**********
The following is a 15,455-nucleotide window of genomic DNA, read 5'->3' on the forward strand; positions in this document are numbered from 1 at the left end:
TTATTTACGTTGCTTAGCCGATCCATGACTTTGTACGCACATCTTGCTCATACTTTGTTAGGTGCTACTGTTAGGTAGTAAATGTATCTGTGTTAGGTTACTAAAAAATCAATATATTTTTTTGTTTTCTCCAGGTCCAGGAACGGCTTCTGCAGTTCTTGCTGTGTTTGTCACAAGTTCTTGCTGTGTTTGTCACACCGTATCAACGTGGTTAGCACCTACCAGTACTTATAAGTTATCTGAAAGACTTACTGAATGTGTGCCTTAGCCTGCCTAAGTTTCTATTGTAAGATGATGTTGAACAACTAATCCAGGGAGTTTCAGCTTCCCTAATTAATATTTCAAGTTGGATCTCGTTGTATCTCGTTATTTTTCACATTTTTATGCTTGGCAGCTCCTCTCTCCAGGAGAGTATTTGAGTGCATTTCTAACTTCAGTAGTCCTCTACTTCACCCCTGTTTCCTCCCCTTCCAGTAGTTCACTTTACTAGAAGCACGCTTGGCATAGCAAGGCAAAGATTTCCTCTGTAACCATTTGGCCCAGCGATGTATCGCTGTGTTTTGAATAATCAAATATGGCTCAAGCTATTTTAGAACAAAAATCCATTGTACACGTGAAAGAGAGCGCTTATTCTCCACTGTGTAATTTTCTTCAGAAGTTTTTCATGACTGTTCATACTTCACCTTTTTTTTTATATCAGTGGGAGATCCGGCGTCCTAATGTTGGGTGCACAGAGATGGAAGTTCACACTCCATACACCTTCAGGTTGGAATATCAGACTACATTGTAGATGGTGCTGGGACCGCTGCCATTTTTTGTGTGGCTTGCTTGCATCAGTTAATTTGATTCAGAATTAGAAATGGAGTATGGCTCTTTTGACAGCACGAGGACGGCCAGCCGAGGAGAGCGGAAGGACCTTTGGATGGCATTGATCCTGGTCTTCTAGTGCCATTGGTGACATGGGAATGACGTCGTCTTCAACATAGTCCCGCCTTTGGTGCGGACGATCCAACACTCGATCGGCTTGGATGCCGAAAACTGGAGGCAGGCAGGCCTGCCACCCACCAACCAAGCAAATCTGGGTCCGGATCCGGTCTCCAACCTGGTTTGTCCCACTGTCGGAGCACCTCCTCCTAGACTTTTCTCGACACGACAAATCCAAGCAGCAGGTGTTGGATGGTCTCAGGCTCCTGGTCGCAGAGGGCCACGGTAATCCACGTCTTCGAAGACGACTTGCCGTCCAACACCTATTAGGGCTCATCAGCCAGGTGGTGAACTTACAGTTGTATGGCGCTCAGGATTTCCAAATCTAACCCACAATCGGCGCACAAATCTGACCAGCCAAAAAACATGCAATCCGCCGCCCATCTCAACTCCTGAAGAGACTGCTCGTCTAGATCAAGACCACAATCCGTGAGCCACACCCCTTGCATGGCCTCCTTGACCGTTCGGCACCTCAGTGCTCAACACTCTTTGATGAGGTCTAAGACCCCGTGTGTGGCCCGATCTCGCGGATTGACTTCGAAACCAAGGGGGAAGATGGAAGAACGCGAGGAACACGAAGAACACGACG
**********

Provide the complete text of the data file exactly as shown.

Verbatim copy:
The following is a 15,455-nucleotide window of genomic DNA, read 5'->3' on the forward strand; positions in this document are numbered from 1 at the left end:
TTATTTACGTTGCTTAGCCGATCCATGACTTTGTACGCACATCTTGCTCATACTTTGTTAGGTGCTACTGTTAGGTAGTAAATGTATCTGTGTTAGGTTACTAAAAAATCAATATATTTTTTTGTTTTCTCCAGGTCCAGGAACGGCTTCTGCAGTTCTTGCTGTGTTTGTCACAAGTTCTTGCTGTGTTTGTCACACCGTATCAACGTGGTTAGCACCTACCAGTACTTATAAGTTATCTGAAAGACTTACTGAATGTGTGCCTTAGCCTGCCTAAGTTTCTATTGTAAGATGATGTTGAACAACTAATCCAGGGAGTTTCAGCTTCCCTAATTAATATTTCAAGTTGGATCTCGTTGTATCTCGTTATTTTTCACATTTTTATGCTTGGCAGCTCCTCTCTCCAGGAGAGTATTTGAGTGCATTTCTAACTTCAGTAGTCCTCTACTTCACCCCTGTTTCCTCCCCTTCCAGTAGTTCACTTTACTAGAAGCACGCTTGGCATAGCAAGGCAAAGATTTCCTCTGTAACCATTTGGCCCAGCGATGTATCGCTGTGTTTTGAATAATCAAATATGGCTCAAGCTATTTTAGAACAAAAATCCATTGTACACGTGAAAGAGAGCGCTTATTCTCCACTGTGTAATTTTCTTCAGAAGTTTTTCATGACTGTTCATACTTCACCTTTTTTTTTATATCAGTGGGAGATCCGGCGTCCTAATGTTGGGTGCACAGAGATGGAAGTTCACACTCCATACACCTTCAGGTTGGAATATCAGACTACATTGTAGATGGTGCTGGGACCGCTGCCATTTTTTGTGTGGCTTGCTTGCATCAGTTAATTTGATTCAGAATTAGAAATGGAGTATGGCTCTTTTGACAGCACGAGGACGGCCAGCCGAGGAGAGCGGAAGGACCTTTGGATGGCATTGATCCTGGTCTTCTAGTGCCATTGGTGACATGGGAATGACGTCGTCTTCAACATAGTCCCGCCTTTGGTGCGGACGATCCAACACTCGATCGGCTTGGATGCCGAAAACTGGAGGCAGGCAGGCCTGCCACCCACCAACCAAGCAAATCTGGGTCCGGATCCGGTCTCCAACCTGGTTTGTCCCACTGTCGGAGCACCTCCTCCTAGACTTTTCTCGACACGACAAATCCAAGCAGCAGGTGTTGGATGGTCTCAGGCTCCTGGTCGCAGAGGGCCACGGTAATCCACGTCTTCGAAGACGACTTGCCGTCCAACACCTATTAGGGCTCATCAGCCAGGTGGTGAACTTACAGTTGTATGGCGCTCAGGATTTCCAAATCTAACCCACAATCGGCGCACAAATCTGACCAGCCAAAAAACATGCAATCCGCCGCCCATCTCAACTCCTGAAGAGACTGCTCGTCTAGATCAAGACCACAATCCGTGAGCCACACCCCTTGCATGGCCTCCTTGACCGTTCGGCACCTCAGTGCTCAACACTCTTTGATGAGGTCTAAGACCCCGTGTGTGGCCCGATCTCGCGGATTGACTTCGAAACCAAGGGGGAAGATGGAAGAACGCGAGGAACACGAAGAACACGACG